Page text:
What’s Halloween without a haunted attraction or two? In this short, sharp flick, a group of friends go to an “extreme” haunted house that promises to exploit their darkest fears…and may be more than any of them bargained for. Come for the slasher spectacle, stay for the really cool masks that were designed for the denizens of the titular haunt. This flick became Shudder’s most-watched movie premiere of 2019 when it was released on the platform after making its world premiere at FrightFest.
The Houses October Built (2014)
Speaking of haunted attractions, this found footage flick follows another group of friends, this time road tripping cross country to visit the scariest haunted attractions they can find and recording their experiences. Of course, this being a horror movie, they find themselves pursued by sinister individuals with more on their minds than a few harmless Halloween pranks in this low-budget hit that also spawned a 2017 sequel.
Sure, all of Creepshow isn’t set on Halloween—in fact, one segment is memorably set on Father’s Day—but the wraparound story of this classic anthology flick, which combines the talents of George Romero and Stephen King for the first time, takes place near Halloween. Complete with an appearance by Tom Atkins as a toxic, comic-hating dad, the whole affair provides perfect spooky season viewing…
Trick ‘r Treat (2007)
While all of Creepshow might not be set on Halloween night, all of the intertwining stories that make up Trick ‘r Treat definitely are. And there may be no movie on this list that better captures the magic of Halloween—at all the various ages at which we experience it—than Michael Dougherty’s directorial debut, which also introduces us to Sam, the diminutive and diabolical seasonal mascot that we never knew we needed.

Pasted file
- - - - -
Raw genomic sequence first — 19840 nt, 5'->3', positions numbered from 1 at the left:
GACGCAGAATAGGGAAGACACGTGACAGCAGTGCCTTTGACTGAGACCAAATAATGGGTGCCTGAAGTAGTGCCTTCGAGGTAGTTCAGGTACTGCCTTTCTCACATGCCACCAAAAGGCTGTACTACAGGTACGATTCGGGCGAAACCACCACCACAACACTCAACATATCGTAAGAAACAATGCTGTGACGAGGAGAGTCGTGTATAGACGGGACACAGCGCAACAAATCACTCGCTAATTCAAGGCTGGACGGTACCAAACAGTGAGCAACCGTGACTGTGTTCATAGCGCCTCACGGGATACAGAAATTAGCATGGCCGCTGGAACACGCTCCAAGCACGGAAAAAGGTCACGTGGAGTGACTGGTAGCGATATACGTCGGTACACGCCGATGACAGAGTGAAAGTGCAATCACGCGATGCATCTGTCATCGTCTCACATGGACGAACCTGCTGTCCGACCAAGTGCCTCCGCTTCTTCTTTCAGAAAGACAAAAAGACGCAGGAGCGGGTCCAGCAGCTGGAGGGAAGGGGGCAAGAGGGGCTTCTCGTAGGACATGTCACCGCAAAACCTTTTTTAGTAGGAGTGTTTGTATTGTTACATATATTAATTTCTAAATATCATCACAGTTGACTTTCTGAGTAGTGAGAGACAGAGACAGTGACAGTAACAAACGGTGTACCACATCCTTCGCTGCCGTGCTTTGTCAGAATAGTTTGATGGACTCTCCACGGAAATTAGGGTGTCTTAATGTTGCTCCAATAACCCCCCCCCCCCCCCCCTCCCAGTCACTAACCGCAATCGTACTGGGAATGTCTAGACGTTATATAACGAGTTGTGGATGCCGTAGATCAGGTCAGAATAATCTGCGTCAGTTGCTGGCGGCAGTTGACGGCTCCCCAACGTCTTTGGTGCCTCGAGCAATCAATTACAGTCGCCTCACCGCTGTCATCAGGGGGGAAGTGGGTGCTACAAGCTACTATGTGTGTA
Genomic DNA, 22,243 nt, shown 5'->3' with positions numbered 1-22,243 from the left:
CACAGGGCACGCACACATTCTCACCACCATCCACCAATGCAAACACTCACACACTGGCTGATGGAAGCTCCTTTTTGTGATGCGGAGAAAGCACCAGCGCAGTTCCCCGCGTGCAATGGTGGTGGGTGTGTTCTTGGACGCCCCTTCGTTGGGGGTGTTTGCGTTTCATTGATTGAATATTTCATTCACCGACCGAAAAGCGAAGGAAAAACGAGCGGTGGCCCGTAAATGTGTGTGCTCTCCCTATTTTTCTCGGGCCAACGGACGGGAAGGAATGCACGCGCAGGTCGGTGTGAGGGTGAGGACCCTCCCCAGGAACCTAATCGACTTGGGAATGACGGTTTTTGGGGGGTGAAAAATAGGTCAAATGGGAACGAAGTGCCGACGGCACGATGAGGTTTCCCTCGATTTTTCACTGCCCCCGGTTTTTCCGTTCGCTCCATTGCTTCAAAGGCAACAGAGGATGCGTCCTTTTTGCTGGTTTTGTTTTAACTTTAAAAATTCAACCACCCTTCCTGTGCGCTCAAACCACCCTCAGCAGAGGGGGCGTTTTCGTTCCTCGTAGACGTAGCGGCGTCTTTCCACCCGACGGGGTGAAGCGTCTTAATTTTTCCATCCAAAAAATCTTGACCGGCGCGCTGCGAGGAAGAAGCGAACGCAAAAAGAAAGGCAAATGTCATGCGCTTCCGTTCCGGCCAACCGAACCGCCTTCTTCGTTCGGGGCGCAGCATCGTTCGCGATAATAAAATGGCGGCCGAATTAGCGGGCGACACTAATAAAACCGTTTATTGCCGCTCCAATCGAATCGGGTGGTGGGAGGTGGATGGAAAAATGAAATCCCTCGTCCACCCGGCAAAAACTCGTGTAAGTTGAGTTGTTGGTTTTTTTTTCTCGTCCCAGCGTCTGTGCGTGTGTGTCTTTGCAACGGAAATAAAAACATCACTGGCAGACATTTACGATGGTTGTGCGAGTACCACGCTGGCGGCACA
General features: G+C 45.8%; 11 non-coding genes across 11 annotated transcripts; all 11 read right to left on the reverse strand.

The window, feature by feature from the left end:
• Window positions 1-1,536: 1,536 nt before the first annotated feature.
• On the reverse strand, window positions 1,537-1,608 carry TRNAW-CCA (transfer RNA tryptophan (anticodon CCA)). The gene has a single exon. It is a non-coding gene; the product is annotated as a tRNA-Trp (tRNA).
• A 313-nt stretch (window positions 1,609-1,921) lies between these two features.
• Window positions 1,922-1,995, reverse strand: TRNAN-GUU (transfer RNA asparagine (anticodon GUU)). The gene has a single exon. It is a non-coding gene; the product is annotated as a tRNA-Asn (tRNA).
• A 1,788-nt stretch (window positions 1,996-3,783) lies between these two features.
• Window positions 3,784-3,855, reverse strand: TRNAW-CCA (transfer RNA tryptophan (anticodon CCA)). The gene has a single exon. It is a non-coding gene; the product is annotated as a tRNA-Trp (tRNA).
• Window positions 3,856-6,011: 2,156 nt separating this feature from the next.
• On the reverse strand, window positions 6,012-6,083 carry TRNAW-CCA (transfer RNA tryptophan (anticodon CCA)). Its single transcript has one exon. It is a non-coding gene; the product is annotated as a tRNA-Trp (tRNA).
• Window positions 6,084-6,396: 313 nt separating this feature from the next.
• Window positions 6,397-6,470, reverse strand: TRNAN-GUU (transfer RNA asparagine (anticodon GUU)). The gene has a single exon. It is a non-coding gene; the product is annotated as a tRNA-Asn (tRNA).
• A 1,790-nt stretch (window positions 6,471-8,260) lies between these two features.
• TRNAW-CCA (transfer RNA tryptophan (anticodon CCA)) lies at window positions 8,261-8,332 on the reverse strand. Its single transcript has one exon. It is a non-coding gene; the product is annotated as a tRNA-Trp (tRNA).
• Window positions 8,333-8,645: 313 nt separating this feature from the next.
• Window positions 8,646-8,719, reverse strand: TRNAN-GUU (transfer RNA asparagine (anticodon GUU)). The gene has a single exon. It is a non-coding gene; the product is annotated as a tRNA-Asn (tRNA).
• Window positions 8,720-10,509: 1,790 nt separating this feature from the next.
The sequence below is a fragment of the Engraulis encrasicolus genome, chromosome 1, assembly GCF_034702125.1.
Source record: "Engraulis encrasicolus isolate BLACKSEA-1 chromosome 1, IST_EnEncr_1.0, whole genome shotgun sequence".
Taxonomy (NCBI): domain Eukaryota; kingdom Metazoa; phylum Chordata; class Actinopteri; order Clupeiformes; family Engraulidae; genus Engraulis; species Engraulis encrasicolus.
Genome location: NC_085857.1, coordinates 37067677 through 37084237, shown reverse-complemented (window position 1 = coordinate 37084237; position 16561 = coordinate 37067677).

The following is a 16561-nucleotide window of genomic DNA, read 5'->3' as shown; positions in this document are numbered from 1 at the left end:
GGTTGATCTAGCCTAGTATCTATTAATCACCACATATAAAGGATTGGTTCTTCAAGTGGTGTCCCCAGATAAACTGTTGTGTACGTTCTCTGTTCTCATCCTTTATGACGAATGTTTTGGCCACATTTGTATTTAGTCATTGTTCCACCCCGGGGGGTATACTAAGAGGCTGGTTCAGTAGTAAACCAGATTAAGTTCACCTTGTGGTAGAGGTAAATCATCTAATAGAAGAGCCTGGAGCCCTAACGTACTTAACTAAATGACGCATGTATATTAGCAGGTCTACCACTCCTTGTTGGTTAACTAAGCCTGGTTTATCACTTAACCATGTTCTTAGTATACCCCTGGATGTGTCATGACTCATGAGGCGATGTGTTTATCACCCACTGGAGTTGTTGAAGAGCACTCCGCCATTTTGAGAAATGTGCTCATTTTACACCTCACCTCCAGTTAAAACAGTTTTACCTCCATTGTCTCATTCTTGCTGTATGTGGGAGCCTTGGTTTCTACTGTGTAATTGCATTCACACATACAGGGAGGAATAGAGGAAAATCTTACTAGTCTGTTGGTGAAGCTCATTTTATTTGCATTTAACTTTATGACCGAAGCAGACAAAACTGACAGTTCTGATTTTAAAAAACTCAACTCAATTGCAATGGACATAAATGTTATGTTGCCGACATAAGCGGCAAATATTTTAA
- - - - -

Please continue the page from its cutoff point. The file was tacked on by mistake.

Curse of the Demon (1957)
Also known as Night of the Demon, this black-and-white British shocker from director Jacques Tourneur (Cat People) is a classic spooky story adapted from the writings of M. R. James. Taking place in the days and nights leading up to Halloween, it boasts one of the best demons ever put on film. Plus, there’s plenty of ominous shadows as only Tourneur could pull off.
Ginger Snaps (2000)
What’s a high school werewolf movie about the bond between sisters without a climax that takes place during a Halloween party? Whatever it is, it isn’t Ginger Snaps, the touching, poignant, darkly comedic, and bloody-as-hell lycanthropy classic from our neighbors to the north that spawned a minor franchise in the early aughts.
Halloween plays a big part in this strange, sad, ultimately bloody tale of an ostracized girl (played to the absolute hilt by Angela Bettis) who struggles to find regular friends—so she makes her own! The solo directorial debut of Lucky McKee (The Woman), many still consider this the macabre indie director’s best film.
Scary Stories to Tell in the Dark (2019)
Produced by Guillermo del Toro and directed by André Øvredal (Trollhunter, The Autopsy of Jane Doe), this adaptation of the book series by Alvin Scwhartz that traumatized children the world over opens on Halloween night in 1968. It has all the autumnal spookiness of a familiar ghost story told around the fire, the flashlight held up under one’s chin…
The Barn (2016)
A low-rent throwback to the golden days of direct-to-video VHS horror, The Barn is set on Halloween night in 1989 and brilliantly captures the atmosphere of the campy slasher flicks of yesteryear. Funded via Kickstarter, this independent feature may not have the budget or polish of some of the other flicks on this list, but it more than makes up for that with heart—and buckets of low-budget gore!
The Witching Season (2015)
Not technically a movie, the five segments of The Witching Season came to life as a web series before streaming on platforms like Amazon Prime. The longest of the episodes is 31 minutes, the shortest a mere nine, and several are set on Halloween. For a seasonal treat, watch all five in a row and consider it a short holiday anthology film. Bonus points for the fact that the series’ throwback opening credits evoke the season better than most whole movies can manage.